The Liga Super (Liga Super Malaysia) is a Malaysian professional league for association football. It is at the top flight of the Malaysian football league system and it is managed by the Football Malaysia Limited Liability Partnership (FMLLP) and partnership of FAM. The league is contested between 12 teams and operates on a system of promotion and relegation with the Liga Premier. The 12 clubs participating in this top flight league need to pass a set of requirements and verification process, particularly related to professionalism and infrastructure feasibility.[25]

Liga Premier[edit]

Main article: Liga Premier

The Liga Premier is the second-tier football league in Malaysia. It is at the second division in Malaysian football league system and it is also managed by the FMLLP and partnership of FAM. The league is contested between 12 teams and operates on a system of promotion and relegation with the Malaysia FAM League. The 12 clubs participating in this league need to pass a set of requirements and verification process, particularly related to professionalism and infrastructure feasibility although with lower requirement compared to the Liga Super.[26] The league was named Astro Liga Premier (Astro Liga Premier Malaysia in Malay) in 2013 season and TM Liga Premier before then because of the sponsorship reason.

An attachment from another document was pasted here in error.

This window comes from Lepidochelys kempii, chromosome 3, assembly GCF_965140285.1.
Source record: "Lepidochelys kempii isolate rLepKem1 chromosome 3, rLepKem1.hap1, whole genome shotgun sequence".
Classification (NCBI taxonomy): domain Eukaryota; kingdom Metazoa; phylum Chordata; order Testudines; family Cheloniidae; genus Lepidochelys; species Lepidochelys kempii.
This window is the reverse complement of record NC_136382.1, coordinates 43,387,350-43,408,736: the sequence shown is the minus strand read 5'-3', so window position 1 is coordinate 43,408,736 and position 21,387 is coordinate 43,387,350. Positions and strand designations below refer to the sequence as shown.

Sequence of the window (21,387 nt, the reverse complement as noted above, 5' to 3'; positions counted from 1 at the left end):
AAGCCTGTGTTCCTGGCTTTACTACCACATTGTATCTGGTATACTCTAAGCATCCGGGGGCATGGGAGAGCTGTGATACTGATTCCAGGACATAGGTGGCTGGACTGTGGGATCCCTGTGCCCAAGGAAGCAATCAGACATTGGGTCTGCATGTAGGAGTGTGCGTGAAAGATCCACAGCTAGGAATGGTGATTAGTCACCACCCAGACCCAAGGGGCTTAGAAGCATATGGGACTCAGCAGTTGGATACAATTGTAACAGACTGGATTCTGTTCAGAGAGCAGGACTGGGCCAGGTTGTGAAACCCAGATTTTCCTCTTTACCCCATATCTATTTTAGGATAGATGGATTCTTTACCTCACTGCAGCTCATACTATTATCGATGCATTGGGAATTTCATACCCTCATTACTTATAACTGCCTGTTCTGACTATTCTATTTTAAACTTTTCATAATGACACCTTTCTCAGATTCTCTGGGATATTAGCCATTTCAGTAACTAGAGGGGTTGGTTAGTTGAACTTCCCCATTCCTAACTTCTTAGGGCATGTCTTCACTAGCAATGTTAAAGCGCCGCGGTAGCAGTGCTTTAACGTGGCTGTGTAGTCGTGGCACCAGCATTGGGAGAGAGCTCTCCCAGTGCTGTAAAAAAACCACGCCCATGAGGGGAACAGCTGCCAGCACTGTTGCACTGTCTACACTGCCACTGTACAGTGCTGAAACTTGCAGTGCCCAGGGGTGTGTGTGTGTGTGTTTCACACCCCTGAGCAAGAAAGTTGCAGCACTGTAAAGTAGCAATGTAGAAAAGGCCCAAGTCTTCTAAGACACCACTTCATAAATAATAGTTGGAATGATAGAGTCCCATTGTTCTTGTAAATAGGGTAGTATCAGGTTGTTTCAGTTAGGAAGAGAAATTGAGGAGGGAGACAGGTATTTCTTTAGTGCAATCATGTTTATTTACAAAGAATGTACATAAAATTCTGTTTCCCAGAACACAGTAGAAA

Malaysia FAM League[edit]

Main article: Malaysia FAM League